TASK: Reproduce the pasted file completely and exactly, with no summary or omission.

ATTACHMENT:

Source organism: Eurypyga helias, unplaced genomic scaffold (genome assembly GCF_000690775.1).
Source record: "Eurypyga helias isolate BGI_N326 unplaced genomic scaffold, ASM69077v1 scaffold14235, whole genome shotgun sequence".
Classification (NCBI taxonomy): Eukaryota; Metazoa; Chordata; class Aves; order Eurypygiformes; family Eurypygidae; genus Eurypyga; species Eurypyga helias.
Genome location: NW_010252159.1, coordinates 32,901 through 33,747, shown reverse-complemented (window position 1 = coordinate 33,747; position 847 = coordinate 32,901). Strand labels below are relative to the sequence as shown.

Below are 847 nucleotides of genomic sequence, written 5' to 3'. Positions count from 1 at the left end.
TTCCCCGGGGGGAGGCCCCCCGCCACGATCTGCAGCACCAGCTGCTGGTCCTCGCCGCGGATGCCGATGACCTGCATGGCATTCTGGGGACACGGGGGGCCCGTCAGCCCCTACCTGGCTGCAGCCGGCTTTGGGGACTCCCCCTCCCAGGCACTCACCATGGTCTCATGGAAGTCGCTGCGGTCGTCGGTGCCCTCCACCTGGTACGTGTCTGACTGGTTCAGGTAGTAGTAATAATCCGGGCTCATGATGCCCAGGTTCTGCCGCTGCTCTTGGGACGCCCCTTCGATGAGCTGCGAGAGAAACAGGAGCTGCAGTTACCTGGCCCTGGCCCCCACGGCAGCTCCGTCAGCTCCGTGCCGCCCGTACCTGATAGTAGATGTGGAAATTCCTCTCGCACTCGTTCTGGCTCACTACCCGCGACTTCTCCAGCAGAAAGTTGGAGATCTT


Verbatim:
Source organism: Eurypyga helias, unplaced genomic scaffold (genome assembly GCF_000690775.1).
Source record: "Eurypyga helias isolate BGI_N326 unplaced genomic scaffold, ASM69077v1 scaffold14235, whole genome shotgun sequence".
Classification (NCBI taxonomy): Eukaryota; Metazoa; Chordata; class Aves; order Eurypygiformes; family Eurypygidae; genus Eurypyga; species Eurypyga helias.
Genome location: NW_010252159.1, coordinates 32,901 through 33,747, shown reverse-complemented (window position 1 = coordinate 33,747; position 847 = coordinate 32,901). Strand labels below are relative to the sequence as shown.

Below are 847 nucleotides of genomic sequence, written 5' to 3'. Positions count from 1 at the left end.
TTCCCCGGGGGGAGGCCCCCCGCCACGATCTGCAGCACCAGCTGCTGGTCCTCGCCGCGGATGCCGATGACCTGCATGGCATTCTGGGGACACGGGGGGCCCGTCAGCCCCTACCTGGCTGCAGCCGGCTTTGGGGACTCCCCCTCCCAGGCACTCACCATGGTCTCATGGAAGTCGCTGCGGTCGTCGGTGCCCTCCACCTGGTACGTGTCTGACTGGTTCAGGTAGTAGTAATAATCCGGGCTCATGATGCCCAGGTTCTGCCGCTGCTCTTGGGACGCCCCTTCGATGAGCTGCGAGAGAAACAGGAGCTGCAGTTACCTGGCCCTGGCCCCCACGGCAGCTCCGTCAGCTCCGTGCCGCCCGTACCTGATAGTAGATGTGGAAATTCCTCTCGCACTCGTTCTGGCTCACTACCCGCGACTTCTCCAGCAGAAAGTTGGAGATCTT